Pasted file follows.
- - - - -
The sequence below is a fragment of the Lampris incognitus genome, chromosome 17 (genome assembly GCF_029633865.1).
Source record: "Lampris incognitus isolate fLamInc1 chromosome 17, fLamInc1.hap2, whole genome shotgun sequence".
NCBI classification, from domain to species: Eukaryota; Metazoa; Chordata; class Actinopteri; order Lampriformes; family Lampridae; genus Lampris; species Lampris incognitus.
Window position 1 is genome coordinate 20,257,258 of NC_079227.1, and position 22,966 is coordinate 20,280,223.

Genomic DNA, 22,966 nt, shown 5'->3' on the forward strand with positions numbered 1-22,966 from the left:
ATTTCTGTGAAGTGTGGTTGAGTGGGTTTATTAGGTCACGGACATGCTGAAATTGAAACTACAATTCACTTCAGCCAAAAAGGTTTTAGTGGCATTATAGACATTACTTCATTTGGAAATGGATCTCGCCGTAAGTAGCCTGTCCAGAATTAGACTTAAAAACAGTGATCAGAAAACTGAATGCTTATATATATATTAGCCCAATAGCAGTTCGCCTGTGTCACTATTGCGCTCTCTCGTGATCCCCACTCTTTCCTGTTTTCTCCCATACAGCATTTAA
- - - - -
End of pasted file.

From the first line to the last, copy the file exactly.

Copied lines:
The sequence below is a fragment of the Lampris incognitus genome, chromosome 17 (genome assembly GCF_029633865.1).
Source record: "Lampris incognitus isolate fLamInc1 chromosome 17, fLamInc1.hap2, whole genome shotgun sequence".
NCBI classification, from domain to species: Eukaryota; Metazoa; Chordata; class Actinopteri; order Lampriformes; family Lampridae; genus Lampris; species Lampris incognitus.
Window position 1 is genome coordinate 20,257,258 of NC_079227.1, and position 22,966 is coordinate 20,280,223.

Genomic DNA, 22,966 nt, shown 5'->3' on the forward strand with positions numbered 1-22,966 from the left:
ATTTCTGTGAAGTGTGGTTGAGTGGGTTTATTAGGTCACGGACATGCTGAAATTGAAACTACAATTCACTTCAGCCAAAAAGGTTTTAGTGGCATTATAGACATTACTTCATTTGGAAATGGATCTCGCCGTAAGTAGCCTGTCCAGAATTAGACTTAAAAACAGTGATCAGAAAACTGAATGCTTATATATATATTAGCCCAATAGCAGTTCGCCTGTGTCACTATTGCGCTCTCTCGTGATCCCCACTCTTTCCTGTTTTCTCCCATACAGCATTTAA